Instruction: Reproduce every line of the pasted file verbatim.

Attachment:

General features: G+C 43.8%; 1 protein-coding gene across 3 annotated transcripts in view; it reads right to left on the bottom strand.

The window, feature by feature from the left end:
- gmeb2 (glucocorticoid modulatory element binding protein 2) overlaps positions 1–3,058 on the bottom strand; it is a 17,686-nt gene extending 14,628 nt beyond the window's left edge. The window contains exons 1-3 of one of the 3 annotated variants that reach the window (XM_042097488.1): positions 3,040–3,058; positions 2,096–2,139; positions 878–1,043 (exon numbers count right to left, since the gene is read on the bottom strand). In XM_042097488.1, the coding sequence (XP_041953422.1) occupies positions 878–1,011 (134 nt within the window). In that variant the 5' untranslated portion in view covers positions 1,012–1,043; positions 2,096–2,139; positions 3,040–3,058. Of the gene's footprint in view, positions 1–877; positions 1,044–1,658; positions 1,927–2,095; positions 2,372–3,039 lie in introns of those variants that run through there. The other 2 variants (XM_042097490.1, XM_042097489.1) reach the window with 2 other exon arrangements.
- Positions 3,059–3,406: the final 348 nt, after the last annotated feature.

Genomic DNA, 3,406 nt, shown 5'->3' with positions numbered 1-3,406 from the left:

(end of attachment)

General features: G+C 43.8%; 1 protein-coding gene across 3 annotated transcripts in view; it reads right to left on the bottom strand.

The window, feature by feature from the left end:
- gmeb2 (glucocorticoid modulatory element binding protein 2) overlaps positions 1–3,058 on the bottom strand; it is a 17,686-nt gene extending 14,628 nt beyond the window's left edge. The window contains exons 1-3 of one of the 3 annotated variants that reach the window (XM_042097488.1): positions 3,040–3,058; positions 2,096–2,139; positions 878–1,043 (exon numbers count right to left, since the gene is read on the bottom strand). In XM_042097488.1, the coding sequence (XP_041953422.1) occupies positions 878–1,011 (134 nt within the window). In that variant the 5' untranslated portion in view covers positions 1,012–1,043; positions 2,096–2,139; positions 3,040–3,058. Of the gene's footprint in view, positions 1–877; positions 1,044–1,658; positions 1,927–2,095; positions 2,372–3,039 lie in introns of those variants that run through there. The other 2 variants (XM_042097490.1, XM_042097489.1) reach the window with 2 other exon arrangements.
- Positions 3,059–3,406: the final 348 nt, after the last annotated feature.

Genomic DNA, 3,406 nt, shown 5'->3' with positions numbered 1-3,406 from the left: